Mary Poppins Returns
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No consensus yet.
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All Critics (27)
| Top Critics (6)
| Fresh (26)
| Rotten (1)
| DVD (11)
The compositions evoke a kind of open-air claustrophobia ...
A portrait of storytelling made for and by the Silent Generation, an audience all too familiar with the world's spooky, white-knuckled moral twilight.
That the climax fizzles must be laid on doorstep of Halsted Welles, who adapts Elmore Leonard's story quite well until that point.
This is a first-rate action picture -- a respectable second section to High Noon.
It's of necessity a talkative film, with Ford working on Heflin's nerves in a stream of Machiavellian banter, but one held in perfect balance by Daves, who keeps the tension strung taut.
Despite an abundance of talk, this 1957 film is often considered [Daves'] best.
It is hard to imagine a better Ben Wade than Glenn Ford.
Like The Gunfighter and Winchester '73, 3:10 to Yuma is one of those defining '50s Westerns that is well-known by film buffs but has never reached the familiarity level of a High Noon or Shane.
Distinguished by its thoughtfulness regarding the nature of Western heroism, as defined not only by dead-eye gunplay, but by family, community, and moral rectitude. [Criterion Blu-ray]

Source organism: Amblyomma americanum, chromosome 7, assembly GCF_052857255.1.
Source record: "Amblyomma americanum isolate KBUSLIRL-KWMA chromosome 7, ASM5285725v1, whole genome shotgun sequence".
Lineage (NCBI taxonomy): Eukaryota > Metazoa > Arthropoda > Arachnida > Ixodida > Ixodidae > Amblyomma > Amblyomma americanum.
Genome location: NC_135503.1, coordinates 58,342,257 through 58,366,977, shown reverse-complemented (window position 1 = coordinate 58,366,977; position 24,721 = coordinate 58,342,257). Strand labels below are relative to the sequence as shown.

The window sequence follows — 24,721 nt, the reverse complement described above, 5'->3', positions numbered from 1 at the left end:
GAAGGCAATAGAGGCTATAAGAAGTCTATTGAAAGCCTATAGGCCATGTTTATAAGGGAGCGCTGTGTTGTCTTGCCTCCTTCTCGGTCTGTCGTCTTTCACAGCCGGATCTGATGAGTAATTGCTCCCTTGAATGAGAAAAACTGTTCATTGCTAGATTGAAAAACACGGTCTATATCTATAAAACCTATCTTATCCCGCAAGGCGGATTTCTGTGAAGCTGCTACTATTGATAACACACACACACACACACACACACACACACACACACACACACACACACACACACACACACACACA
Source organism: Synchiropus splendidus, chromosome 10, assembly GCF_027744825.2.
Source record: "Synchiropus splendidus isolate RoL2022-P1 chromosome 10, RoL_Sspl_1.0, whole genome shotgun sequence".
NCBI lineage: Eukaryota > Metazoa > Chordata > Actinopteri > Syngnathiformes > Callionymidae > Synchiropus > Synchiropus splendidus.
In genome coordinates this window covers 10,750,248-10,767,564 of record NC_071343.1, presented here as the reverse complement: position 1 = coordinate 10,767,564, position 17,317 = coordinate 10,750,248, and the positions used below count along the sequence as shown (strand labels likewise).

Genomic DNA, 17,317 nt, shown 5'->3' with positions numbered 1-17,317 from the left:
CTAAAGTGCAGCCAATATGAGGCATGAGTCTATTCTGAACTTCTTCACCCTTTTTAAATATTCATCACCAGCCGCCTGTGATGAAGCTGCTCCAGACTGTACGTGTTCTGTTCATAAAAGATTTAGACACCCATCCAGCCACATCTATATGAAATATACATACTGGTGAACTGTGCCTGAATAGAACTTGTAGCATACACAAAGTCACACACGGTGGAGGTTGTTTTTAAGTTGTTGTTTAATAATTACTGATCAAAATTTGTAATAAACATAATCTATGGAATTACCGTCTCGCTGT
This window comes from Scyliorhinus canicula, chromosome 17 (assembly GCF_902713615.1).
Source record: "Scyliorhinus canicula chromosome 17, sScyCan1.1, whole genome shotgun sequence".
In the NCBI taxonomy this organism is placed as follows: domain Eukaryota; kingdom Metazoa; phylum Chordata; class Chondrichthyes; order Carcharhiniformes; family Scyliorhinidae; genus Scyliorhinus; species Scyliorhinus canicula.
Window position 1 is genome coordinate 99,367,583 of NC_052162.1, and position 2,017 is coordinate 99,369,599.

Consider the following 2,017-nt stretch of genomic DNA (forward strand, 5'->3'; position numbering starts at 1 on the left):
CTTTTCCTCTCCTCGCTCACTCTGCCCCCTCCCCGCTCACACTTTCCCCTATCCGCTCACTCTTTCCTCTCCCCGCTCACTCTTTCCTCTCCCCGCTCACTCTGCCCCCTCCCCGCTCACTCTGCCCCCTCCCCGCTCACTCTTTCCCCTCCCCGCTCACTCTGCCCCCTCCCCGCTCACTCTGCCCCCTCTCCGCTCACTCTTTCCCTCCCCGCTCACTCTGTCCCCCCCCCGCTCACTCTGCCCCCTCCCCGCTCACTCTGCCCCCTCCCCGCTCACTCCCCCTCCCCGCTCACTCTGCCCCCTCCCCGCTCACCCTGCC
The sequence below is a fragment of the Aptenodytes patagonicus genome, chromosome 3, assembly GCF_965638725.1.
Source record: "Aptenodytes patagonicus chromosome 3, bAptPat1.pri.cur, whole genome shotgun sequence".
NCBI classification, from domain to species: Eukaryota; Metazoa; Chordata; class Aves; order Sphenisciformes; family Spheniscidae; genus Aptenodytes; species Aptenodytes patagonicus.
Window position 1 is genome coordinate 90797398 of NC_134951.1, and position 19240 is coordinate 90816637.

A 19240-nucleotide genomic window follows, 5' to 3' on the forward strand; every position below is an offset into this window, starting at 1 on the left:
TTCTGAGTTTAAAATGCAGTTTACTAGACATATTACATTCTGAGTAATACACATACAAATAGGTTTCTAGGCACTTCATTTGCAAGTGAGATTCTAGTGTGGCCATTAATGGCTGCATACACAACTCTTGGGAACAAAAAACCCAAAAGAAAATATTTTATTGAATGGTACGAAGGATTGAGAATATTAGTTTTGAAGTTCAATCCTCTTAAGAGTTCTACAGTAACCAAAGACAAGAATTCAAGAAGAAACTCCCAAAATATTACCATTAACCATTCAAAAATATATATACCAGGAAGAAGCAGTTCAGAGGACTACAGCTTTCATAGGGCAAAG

Daves isn't interested in cynicism. Redemption is probably too big a stretch as well, but there's plenty of room in-between.
The film is something of a classic and boasts a terrific ending.
Although not as nerve-wracking as High Noon, 3:10 to Yuma is even more claustrophobic… and the two-character drama is more intriguing than High Noon's protagonist standing alone.
Interesting in that its so little thought of, this story has unseen depths for being "merely a Western", for instance, Glenn Ford's "bad guy" seems less than evil, simply a smarter-than-the-average-guy guy who's decided that the game is rigged and that he's not playing it. And Van Heflin's "good guy" seems mainly motivated by the fact that his wife has called him a coward. There's horse riding, gun fights, and most of the genre's calling cards, but it's these extras that give this story its unexpected legs.
Much more human than the remake, I thought, and to the good, it's 20 minutes shorter. I say it's a good thing because this is a movie based on an Elmore Leonard story. James Mangold, in his remake, would do well to take the author's advice and "leave out the parts readers [viewers] tend to skip." I found Van Heflin more intense and more desperate as Evans than Russell Crowe was, and in the role of Ben Wade, Glenn Ford had a bad guy charm that Christian Bale never quite pulled off... as much as I like Bale, he's not really a charmer: as Batman, his Bruce Wayne is off, and in American Psycho, a film I love, you realize rather quickly that Patrick Bateman can't even hope to hide his sociopathic leanings. But back to the film at hand: other than the fact that 2007 was its 50th anniversary, I really don't understand why this one was remade. It's tight and well-acted, and though not a perfect film, it tells a simple story well and is enjoyable because of it.
Near perfect psychological western. Great confrontational scenes between Van Heflin and Glenn Ford, and pure suspense from start to finish.
Daring for a 1957 western. Off-beat and interesting, worth a watch, even if you're not a fan of the genre.
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